Religious Conversion Worst Form of ‘Intolerance,’ Bhutan PM Says


Propagation of religion is allowable – but not seeking conversions, top politician says.

THIMPHU, Bhutan, April 13 (CDN) — In the Kingdom of Bhutan, where Christianity is still awaiting legal recognition, Christians have the right to proclaim their faith but must not use coercion or claim religious superiority to seek conversions, the country’s prime minister told Compass in an exclusive interview.

“I view conversions very negatively, because conversion is the worst form of intolerance,” Jigmi Yoser Thinley said in his office in the capital of the predominantly Buddhist nation.

Christian leaders in Bhutan have told Compass that they enjoy certain freedoms to practice their faith in private homes, but, because of a prohibition against church buildings and other restrictions, they were not sure if proclamation of their faith – included in international human rights codes – was allowed in Bhutan.

Prime Minister Thinley, who as head of the ruling party is the most influential political chief in the country, said propagation of one’s faith is allowed, but he made it clear that he views attempts to convert others with extreme suspicion.

“The first premise [of seeking conversion] is that you believe that your religion is the right religion, and the religion of the convertee is wrong – what he believes in is wrong, what he practices is wrong, that your religion is superior and that you have this responsibility to promote your way of life, your way of thinking, your way of worship,” Thinley said. “It’s the worst form of intolerance. And it divides families and societies.”

Bhutan’s constitution does not restrict the right to convert or proselytize, but some Non-Governmental Organizations have said the government effectively limits this right by restricting construction of non-Buddhist worship buildings and celebration of some non-Buddhist festivals, according to the U.S. Department of State’s 2010 International Religious Freedom Report.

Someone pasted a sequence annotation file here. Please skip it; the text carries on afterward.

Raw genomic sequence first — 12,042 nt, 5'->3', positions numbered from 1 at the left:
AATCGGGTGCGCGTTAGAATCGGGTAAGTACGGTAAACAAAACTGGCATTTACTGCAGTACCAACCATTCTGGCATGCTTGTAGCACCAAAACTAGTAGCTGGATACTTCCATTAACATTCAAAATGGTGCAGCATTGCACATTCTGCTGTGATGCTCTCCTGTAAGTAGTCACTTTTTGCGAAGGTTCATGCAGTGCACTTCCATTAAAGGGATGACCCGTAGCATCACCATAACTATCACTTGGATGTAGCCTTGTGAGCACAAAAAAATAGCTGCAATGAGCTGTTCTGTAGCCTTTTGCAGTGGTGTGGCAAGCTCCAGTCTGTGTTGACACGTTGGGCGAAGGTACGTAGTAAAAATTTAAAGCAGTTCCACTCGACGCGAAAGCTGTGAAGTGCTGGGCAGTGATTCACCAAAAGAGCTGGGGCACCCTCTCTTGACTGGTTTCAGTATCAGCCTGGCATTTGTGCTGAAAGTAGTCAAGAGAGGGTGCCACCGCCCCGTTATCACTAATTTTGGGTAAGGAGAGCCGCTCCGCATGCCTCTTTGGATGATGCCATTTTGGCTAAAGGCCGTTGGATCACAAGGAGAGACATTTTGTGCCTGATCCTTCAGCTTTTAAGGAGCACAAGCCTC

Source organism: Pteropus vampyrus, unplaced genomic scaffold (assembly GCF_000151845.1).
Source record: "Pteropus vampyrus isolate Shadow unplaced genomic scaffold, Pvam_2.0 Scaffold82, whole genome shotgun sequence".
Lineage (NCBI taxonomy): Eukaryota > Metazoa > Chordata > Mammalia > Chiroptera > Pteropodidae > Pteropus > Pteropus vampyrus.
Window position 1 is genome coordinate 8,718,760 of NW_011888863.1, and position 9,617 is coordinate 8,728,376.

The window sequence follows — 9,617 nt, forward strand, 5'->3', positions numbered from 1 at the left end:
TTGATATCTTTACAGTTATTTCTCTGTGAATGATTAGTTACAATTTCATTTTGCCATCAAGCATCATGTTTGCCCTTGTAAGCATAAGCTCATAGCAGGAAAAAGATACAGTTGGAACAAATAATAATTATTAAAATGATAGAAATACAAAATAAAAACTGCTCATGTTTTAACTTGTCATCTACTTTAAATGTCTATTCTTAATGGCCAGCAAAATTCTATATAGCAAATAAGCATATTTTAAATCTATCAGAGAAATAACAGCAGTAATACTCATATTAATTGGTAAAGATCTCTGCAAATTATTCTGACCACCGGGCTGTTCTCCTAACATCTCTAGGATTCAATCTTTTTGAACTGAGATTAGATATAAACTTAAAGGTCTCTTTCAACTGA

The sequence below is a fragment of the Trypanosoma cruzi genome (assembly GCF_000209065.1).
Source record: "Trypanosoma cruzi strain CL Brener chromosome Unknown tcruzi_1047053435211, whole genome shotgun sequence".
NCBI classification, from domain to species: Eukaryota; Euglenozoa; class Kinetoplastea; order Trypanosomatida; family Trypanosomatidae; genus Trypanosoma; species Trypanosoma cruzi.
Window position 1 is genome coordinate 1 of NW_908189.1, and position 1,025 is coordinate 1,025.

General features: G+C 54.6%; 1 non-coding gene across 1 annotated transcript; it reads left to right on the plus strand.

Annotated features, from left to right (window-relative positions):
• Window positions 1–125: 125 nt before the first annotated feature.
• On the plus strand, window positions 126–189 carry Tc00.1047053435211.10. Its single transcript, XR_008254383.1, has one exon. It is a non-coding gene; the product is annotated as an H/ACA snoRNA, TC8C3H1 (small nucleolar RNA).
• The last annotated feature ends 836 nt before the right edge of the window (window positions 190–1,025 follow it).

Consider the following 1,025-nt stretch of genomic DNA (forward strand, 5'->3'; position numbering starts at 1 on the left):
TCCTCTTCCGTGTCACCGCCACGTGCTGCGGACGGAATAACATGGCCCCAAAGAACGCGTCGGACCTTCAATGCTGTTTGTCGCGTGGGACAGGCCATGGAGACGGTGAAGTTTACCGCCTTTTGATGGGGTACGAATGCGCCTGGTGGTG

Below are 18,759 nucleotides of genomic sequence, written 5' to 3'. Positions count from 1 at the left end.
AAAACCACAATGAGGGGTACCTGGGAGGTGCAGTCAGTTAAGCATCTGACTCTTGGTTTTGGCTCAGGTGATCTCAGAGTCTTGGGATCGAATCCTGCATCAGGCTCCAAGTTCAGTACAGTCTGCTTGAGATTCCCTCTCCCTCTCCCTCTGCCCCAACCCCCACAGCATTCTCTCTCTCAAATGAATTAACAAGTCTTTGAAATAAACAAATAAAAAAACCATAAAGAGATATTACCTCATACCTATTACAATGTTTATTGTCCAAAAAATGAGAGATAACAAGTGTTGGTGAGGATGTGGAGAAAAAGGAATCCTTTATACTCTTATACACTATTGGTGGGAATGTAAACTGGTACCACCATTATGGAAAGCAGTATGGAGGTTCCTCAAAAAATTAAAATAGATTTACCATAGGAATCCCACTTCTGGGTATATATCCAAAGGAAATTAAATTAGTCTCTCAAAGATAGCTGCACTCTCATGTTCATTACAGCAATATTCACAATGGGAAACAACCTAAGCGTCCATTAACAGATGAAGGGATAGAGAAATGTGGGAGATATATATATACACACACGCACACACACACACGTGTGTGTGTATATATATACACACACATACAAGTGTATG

It adds that Bhutan’s National Security Act (NSA) further limits proclamation of one’s faith by prohibiting “words either spoken or written, or by other means whatsoever, that promote or attempt to promote, on grounds of religion, race, language, caste, or community, or on any other ground whatsoever, feelings of enmity or hatred between different religious, racial, or language groups or castes and communities.” Violation of the NSA is punishable by up to three years’ imprisonment, though whether
any cases have been prosecuted is unknown, according to the State Department report.

Bhutan’s first democratic prime minister after about a century of absolute monarchy, Thinley completed three years in office last Thursday (April 7). While he affirmed that it is allowable for Christians to proclaim their faith – a practice commanded by Christ, with followers agreeing that it is the Holy Spirit, not man, that “converts” people – Thinley made his suspicions about Christians’ motives manifest.

“Any kind of proselytization that involves economic and material incentives [is wrong],” he said. “Many people are being converted on hospital beds in their weakest and most vulnerable moments. And these people are whispering in their ears that ‘there is no hope for you. The only way that you can survive is if you accept this particular religion.’ That is wrong.”

Thinley’s suspicions include the belief that Christians offer material incentives to convert.

“Going to the poor and saying, ‘Look, your religion doesn’t provide for this life, our religion provides for this life as well as the future,’ is wrong. And that is the basis for proselytization.”

Christian pastors in Thimphu told Compass that the perception that Bhutan’s Christians use money to convert the poor was flawed.

The pastors, requesting anonymity, said they prayed for healing of the sick because they felt they were not allowed to preach tenets of Christianity directly. Many of those who experience healing – almost all who are prayed for, they claimed – do read the Bible and then believe in Jesus’ teachings.

Asked if a person can convert if she or he believed in Christianity, the prime minister replied, “[There is] freedom of choice, yes.”

In his interview with Compass, Thinley felt compelled to defend Buddhism against assertions that citizens worship idols.

“To say that, ‘Your religion is wrong, worshiping idols is wrong,’ who worships idols?” he said. “We don’t worship idols. Those are just representations and manifestations that help you to focus.”

Leader of the royalist Druk Phuensum Tshogpa party, Thinley is regarded as a sincere politician who is trusted by Bhutan’s small Christian minority. He became the prime minister in April 2008 following the first democratic election after Bhutan’s fourth king, Jigme Singye Wangchuck, abdicated power in 2006 to pave the way toward democracy.